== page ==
In a historic referendum, people in Ecuador have voted to protect one of the Amazon rainforest’s most biodiverse areas by halting oil drilling.
The Yasuni National Park in eastern Ecuador is one of the most ecologically rich places on Earth.
In a single hectare of land in Yasuní, there are more insect species than in all of North America and more species of trees and plants than in any other hectare on Earth.
It is also home to the Tagaeri and Taromenane, two Indigenous tribes that live in voluntary isolation from the outside world.
The area is also happens to hold Ecuador’s largest reserve of crude oil, which is Ecuador’s most important export.
The oil drilled from the area accounts for about 12% of Ecuador’s daily crude oil output, according to Reuters.
In 2007, former Ecuadorian president Rafael Correa launched a campaign to keep the oil in the ground.
Correa’s proposal asked for wealthy countries to pay US$3.6 billion – half of the estimated value of the oil reserves – for Ecuador to keep the oil in the ground.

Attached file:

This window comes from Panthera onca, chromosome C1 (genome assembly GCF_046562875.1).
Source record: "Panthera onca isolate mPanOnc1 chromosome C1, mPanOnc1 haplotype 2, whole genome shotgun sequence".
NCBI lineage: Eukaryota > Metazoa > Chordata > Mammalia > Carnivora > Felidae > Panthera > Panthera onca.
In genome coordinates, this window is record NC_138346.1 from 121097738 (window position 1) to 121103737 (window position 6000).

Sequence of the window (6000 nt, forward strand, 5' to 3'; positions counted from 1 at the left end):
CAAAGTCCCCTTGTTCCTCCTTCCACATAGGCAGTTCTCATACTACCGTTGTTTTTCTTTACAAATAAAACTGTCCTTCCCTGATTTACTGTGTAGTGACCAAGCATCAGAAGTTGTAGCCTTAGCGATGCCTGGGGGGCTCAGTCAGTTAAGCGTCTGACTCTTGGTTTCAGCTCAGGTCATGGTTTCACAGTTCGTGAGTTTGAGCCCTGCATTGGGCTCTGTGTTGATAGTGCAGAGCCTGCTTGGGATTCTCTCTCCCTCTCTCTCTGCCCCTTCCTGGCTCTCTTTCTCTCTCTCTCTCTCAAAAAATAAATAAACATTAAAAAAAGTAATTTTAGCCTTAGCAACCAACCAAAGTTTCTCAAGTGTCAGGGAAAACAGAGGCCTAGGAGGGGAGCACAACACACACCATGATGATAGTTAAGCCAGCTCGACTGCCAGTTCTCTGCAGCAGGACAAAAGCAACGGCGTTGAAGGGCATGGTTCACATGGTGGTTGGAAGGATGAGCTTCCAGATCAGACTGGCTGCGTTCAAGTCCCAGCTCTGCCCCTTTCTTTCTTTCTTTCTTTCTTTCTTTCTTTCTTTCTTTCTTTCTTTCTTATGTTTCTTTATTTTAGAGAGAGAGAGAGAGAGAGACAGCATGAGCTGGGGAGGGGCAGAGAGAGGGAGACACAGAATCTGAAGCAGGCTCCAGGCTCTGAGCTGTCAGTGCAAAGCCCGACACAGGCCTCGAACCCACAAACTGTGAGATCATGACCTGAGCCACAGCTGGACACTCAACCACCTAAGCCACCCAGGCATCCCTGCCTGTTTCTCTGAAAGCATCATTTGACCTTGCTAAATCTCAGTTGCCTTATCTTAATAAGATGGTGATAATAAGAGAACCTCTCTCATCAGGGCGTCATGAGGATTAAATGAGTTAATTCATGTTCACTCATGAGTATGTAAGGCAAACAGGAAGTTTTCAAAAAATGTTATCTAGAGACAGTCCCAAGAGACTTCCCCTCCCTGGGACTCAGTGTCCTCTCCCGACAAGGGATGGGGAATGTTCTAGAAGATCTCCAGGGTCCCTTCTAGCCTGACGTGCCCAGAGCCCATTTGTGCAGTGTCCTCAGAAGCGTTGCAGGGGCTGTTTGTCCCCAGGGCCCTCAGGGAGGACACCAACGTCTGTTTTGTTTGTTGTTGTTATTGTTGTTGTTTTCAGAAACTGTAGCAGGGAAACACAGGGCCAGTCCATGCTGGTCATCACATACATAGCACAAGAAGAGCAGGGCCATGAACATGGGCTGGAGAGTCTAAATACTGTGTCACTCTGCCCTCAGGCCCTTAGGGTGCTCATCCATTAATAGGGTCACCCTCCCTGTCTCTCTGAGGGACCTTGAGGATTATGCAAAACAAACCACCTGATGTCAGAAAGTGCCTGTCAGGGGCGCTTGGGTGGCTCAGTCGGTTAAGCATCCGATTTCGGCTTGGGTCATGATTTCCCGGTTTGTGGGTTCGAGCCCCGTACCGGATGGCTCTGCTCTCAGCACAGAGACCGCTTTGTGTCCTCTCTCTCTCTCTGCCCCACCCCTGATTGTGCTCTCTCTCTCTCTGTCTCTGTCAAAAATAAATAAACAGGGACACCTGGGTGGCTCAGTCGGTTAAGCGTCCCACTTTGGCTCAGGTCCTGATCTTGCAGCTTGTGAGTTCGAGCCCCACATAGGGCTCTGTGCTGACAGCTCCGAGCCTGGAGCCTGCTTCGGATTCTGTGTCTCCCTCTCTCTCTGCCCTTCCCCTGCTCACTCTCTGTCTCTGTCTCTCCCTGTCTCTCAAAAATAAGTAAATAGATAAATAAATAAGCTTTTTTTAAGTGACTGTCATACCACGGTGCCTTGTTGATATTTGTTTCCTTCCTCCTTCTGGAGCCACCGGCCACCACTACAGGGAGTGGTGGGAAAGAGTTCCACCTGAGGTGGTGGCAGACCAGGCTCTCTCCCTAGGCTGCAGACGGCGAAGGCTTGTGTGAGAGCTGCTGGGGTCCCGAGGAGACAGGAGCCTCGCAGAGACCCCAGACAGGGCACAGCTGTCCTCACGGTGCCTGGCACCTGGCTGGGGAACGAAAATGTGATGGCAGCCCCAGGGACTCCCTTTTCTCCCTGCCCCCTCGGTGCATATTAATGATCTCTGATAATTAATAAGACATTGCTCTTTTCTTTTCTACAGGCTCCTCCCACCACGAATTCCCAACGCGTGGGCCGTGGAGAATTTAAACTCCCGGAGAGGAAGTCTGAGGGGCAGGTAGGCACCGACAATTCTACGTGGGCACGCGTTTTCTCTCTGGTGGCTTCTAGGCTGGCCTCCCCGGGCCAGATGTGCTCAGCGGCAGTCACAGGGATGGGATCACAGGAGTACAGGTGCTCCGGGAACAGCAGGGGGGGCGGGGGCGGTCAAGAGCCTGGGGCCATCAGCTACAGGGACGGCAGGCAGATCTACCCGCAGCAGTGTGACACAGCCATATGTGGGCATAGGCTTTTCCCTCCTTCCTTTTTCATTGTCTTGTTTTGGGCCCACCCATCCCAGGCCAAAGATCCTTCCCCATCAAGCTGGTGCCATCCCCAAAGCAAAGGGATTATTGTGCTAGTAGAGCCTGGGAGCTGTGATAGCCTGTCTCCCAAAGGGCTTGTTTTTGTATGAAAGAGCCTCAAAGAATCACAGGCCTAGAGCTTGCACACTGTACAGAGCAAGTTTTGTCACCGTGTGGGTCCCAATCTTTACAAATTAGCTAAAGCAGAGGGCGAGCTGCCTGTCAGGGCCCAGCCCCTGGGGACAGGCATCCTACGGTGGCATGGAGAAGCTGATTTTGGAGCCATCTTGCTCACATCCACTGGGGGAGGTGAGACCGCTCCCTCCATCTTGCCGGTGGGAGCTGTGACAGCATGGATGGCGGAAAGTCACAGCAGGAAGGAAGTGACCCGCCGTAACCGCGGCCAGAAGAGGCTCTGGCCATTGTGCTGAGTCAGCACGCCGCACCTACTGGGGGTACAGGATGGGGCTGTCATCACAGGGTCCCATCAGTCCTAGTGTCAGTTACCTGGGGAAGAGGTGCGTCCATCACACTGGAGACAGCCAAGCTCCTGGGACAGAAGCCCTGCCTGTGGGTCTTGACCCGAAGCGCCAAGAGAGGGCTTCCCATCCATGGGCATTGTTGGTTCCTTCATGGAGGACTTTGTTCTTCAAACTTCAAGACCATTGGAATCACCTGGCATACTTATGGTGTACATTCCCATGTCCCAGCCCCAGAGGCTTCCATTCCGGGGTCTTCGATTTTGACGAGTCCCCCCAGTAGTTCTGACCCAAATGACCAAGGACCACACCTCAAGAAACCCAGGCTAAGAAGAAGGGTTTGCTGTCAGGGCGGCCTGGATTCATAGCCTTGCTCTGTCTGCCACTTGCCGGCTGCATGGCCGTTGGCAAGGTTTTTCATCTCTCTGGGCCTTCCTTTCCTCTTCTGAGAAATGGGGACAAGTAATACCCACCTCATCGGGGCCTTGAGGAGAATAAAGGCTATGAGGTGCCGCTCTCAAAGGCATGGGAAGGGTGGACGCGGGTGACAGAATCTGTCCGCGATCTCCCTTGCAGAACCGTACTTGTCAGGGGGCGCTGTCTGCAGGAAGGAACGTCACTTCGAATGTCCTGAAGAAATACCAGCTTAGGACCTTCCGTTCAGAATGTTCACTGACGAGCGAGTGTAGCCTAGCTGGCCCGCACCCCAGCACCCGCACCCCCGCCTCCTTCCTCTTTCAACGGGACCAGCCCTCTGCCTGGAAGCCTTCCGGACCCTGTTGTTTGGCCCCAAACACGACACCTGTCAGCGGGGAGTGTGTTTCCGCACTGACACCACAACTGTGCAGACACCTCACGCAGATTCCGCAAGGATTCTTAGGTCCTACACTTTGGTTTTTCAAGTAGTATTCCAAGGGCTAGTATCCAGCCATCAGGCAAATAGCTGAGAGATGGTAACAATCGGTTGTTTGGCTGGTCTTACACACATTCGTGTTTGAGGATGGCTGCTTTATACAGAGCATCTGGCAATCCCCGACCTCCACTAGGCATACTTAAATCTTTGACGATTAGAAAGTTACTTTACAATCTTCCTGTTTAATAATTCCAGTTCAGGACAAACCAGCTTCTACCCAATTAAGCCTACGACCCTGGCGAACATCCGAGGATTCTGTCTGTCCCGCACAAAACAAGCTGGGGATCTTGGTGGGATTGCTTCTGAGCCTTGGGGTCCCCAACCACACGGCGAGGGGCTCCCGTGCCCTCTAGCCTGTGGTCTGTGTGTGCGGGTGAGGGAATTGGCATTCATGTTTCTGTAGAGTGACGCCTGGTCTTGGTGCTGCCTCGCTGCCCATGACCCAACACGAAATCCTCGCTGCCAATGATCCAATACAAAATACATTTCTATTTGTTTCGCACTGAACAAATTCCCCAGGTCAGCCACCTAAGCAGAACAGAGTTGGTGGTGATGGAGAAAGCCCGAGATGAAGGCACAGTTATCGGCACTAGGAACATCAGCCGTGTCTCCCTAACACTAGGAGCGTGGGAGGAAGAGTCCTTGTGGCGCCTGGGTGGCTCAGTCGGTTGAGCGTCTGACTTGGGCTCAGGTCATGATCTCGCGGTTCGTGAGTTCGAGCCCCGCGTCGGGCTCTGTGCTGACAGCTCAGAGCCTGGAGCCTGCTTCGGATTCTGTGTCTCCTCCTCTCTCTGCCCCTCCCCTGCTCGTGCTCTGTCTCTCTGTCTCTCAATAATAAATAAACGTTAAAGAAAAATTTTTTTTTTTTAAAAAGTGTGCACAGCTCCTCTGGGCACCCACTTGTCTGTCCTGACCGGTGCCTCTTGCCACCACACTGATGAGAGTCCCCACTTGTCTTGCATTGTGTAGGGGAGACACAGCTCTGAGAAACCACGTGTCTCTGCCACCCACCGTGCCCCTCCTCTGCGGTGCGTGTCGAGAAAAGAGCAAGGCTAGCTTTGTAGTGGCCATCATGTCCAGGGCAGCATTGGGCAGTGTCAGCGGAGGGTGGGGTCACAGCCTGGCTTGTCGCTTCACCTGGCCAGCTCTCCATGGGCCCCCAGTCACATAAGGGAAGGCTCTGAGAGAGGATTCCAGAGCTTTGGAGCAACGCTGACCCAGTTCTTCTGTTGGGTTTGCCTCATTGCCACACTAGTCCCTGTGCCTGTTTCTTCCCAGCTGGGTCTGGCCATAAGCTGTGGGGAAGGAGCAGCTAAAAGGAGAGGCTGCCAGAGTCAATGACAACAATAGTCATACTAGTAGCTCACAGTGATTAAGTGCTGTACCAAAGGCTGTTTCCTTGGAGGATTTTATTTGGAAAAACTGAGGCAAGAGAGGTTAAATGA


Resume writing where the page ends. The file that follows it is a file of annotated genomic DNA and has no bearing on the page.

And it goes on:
However, despite six years of campaigning, Correa was unsuccessful and announced that drilling would begin.
In 2013, a group of a youth climate activist group named YASunidos and Indigenous leaders took over the campaign.
The group started to collect signatures for a referendum to ask the people of Ecuador whether they agree the government should leave the crude of the area below ground indefinitely.
They gathered more than 757,000 signatures, almost 200,000 more than the required number to trigger a referendum.
However, the electoral council accused the organization of forging and duplicating signatures and voided more than half of the signatures.
Now, almost 10 years after its inception and despite multiple setbacks, a referendum was finally held on Sunday Sep. 12 in conjunction with the presidential elections, passing with almost 59% of votes from the population, effectively banning oil drilling in the area.
In addition, around 68% people voted to ban mining in the Choco Andino forest, northwest of the capital, Quito.
“Today we make history,” YASunidos wrote on Twitter, “This is the first time that a country decides to defend life and leave oil underground.”
“We have saved the greatest biodiversity and we have saved the communities in voluntary isolation,” president of the Waorani Indigenous community, Juan Bay, said.
The state oil company, Petroecuador, now has a year and half to cease operations and teardown infrastructure in the area.